Wednesday, 26 November 2014

Respect and engage

Brave New World (The Star)
26 November 2015


IN Parliament on Monday, Deputy Home Minister Datuk Seri Dr Wan Junaidi Wan Jaafar had reportedly brushed aside Kuching MP Chong Chien Jien’s queries about secessionist activities in Sabah and Sarawak.
The Minister was supposed to have said that the number of such people consist of frustrated ex-politicians and is small and insignificant.
He backed this up by saying his “intelligence” (meaning sources) told him so.
Ah, the famous; “I know better than you because I have all the information” argument.
It is such an irritating argument because they never actually tell us anything about their “superior” knowledge and intelligence so there is no way of verifying its validity.
Be that as it may let us put aside that galling old tactic so favoured by those in power for a moment.
The Minister also says that there will be efforts made by the Government to try to extradite those calling for secession from overseas.
From his remarks, it appears that the country where these secessionists are operating from is Britain.
I presume that if the Government is successful (which I doubt as Britain generally does not extradite people for political reasons), then they will be punished using one of the myriad laws we have for such purposes.
Let me make myself crystal clear at this point; I do not want to see a break up of Malaysia.
I do not want to see any state going off on their own.
This is not based on any legal obligation, it is purely emotional.
I will be sad to see this odd amalgam of states, each with its own distinct dialect, culture and personality drift apart.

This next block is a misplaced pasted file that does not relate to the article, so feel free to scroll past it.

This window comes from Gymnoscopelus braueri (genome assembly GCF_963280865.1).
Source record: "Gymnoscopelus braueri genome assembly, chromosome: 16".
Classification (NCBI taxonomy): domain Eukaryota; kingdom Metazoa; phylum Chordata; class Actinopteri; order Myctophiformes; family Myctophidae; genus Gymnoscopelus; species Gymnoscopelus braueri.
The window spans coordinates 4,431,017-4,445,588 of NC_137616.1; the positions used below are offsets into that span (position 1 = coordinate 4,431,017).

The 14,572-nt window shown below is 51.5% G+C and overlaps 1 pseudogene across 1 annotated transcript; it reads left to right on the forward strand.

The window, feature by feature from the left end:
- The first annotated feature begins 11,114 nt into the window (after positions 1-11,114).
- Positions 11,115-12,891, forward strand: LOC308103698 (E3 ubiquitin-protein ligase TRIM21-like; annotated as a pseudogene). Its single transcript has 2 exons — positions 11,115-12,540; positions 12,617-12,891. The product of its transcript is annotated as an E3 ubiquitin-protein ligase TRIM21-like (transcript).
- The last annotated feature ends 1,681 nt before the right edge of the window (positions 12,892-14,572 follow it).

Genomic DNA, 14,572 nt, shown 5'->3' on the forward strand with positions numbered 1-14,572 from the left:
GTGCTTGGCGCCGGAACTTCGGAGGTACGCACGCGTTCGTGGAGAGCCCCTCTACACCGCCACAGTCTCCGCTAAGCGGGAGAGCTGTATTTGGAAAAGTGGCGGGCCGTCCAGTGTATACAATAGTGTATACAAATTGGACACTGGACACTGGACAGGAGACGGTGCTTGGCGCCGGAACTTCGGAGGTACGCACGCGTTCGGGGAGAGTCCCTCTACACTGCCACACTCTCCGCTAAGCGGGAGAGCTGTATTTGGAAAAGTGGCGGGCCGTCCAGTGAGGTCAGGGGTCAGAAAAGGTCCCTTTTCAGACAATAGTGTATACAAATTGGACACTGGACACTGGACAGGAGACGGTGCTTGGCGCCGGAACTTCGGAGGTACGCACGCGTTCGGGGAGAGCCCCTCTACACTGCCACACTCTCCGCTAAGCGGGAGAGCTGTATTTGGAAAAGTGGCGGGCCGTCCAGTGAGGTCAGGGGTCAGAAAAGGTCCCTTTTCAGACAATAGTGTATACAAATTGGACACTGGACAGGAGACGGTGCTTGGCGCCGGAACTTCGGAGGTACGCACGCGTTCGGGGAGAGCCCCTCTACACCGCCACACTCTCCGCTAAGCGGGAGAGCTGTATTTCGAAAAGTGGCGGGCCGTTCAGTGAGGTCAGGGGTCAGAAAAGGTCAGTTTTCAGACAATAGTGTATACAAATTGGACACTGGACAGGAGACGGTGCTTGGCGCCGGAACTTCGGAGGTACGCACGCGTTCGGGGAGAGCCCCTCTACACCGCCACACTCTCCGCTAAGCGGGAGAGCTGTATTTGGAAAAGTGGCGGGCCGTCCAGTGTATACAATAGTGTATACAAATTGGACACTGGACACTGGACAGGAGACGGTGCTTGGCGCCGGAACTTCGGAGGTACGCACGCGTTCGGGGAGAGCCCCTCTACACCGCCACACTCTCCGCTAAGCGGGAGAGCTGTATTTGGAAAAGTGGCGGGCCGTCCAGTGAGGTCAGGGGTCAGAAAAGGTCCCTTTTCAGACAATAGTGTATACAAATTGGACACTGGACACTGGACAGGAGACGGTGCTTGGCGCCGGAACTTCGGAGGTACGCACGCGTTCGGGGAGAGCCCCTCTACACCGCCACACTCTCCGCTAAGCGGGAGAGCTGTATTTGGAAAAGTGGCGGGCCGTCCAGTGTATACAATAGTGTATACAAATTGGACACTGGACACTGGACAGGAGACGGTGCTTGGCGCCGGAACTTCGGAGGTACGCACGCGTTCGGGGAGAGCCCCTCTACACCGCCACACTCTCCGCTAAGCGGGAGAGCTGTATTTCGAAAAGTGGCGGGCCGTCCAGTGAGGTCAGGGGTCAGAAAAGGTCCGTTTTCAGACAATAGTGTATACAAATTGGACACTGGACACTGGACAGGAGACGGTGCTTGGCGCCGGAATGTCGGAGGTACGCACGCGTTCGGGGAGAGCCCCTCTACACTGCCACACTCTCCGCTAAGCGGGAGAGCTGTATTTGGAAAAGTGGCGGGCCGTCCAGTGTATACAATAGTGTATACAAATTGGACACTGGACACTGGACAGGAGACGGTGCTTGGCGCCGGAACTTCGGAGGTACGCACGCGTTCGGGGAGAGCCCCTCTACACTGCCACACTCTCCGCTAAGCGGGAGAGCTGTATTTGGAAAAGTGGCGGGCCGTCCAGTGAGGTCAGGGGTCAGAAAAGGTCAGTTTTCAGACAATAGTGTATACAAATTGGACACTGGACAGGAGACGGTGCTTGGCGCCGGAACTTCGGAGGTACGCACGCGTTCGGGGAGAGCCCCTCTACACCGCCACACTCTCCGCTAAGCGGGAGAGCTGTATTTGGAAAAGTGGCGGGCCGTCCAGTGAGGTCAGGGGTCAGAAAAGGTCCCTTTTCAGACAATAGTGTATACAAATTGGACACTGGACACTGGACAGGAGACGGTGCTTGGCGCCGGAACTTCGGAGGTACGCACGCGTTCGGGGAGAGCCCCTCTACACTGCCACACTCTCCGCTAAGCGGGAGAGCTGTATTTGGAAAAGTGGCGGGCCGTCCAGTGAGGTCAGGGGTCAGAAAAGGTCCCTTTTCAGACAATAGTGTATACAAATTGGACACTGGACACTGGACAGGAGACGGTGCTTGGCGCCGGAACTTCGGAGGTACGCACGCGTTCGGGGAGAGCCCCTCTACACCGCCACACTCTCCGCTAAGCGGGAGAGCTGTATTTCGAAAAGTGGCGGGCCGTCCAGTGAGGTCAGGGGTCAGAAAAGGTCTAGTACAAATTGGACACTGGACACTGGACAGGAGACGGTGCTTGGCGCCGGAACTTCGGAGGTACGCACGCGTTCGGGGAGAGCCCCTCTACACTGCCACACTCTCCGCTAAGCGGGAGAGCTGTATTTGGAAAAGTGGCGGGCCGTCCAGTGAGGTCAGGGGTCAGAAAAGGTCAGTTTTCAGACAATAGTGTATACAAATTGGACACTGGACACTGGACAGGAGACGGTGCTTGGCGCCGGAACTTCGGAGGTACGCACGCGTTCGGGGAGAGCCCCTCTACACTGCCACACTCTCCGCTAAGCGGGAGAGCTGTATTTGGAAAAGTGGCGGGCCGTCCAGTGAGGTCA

But I also think that being dismissive and high-handed is not the way to keep us together.
Actually it can be totally counterproductive.
The fact of the matter is that there are those calling for the secession of Sabah and Sarawak.
Whether they are small or big, what has to happen is that there must be engagement; not brushing them aside and not punishing them.
Look, Sabahans and Sarawakians have grievances.
On record, there has been much unhappiness regarding issues such as Project IC; the sense that their wealth goes mainly to the peninsula; the fear that the extremism blooming in the West is going to infect their cherished culture of acceptance and openness; and the list goes on.
Groups and individuals who are unhappy with the way things are, who think that the Malaysia Agreement has not been respected, must be engaged.
If they are deemed illegal and driven underground, this makes civil discussions difficult, if not impossible.
Worse, it will convince some that they have a case because why would you try to shut up a group with differing views unless it is because you can’t provide convincing counter arguments?
These grievances must be discussed openly and solutions must be found and if mistakes have been made in the past, then they must be admitted to and apologies tendered coupled with clear efforts at rectifying said mistakes.
This will require honesty and also humility.
Anything less is simply not good enough.
If one goes into this waving one’s big bad law, threatening people who disagree with you and acting in a generally arrogant manner, one will only be making things worse.

Tuesday, 18 November 2014

GDP is Only Part of the Story

Sin Chew Jit Poh
19 November 2014


The recent Khazanah report on GDP in Malaysia is very interesting. My take on it is that there is a very big discrepancy between the GDP of Kuala Lumpur compared to the rest of the country. This is especially true of the two northern states of Kedah and Perlis and the east coast states of Kelantan and Terengganu. The report I read made no mention of Sabah and Sarawak.
This discrepancy is really quite huge with the nominal GDP of KL being almost seven times higher than that of Kelantan. This is worrying indeed because it is obvious that income distribution is very much focussed on the capital. It is worrying but not surprising. In a capitalist system it will be quite common to see that the centres of commerce will be where the money is.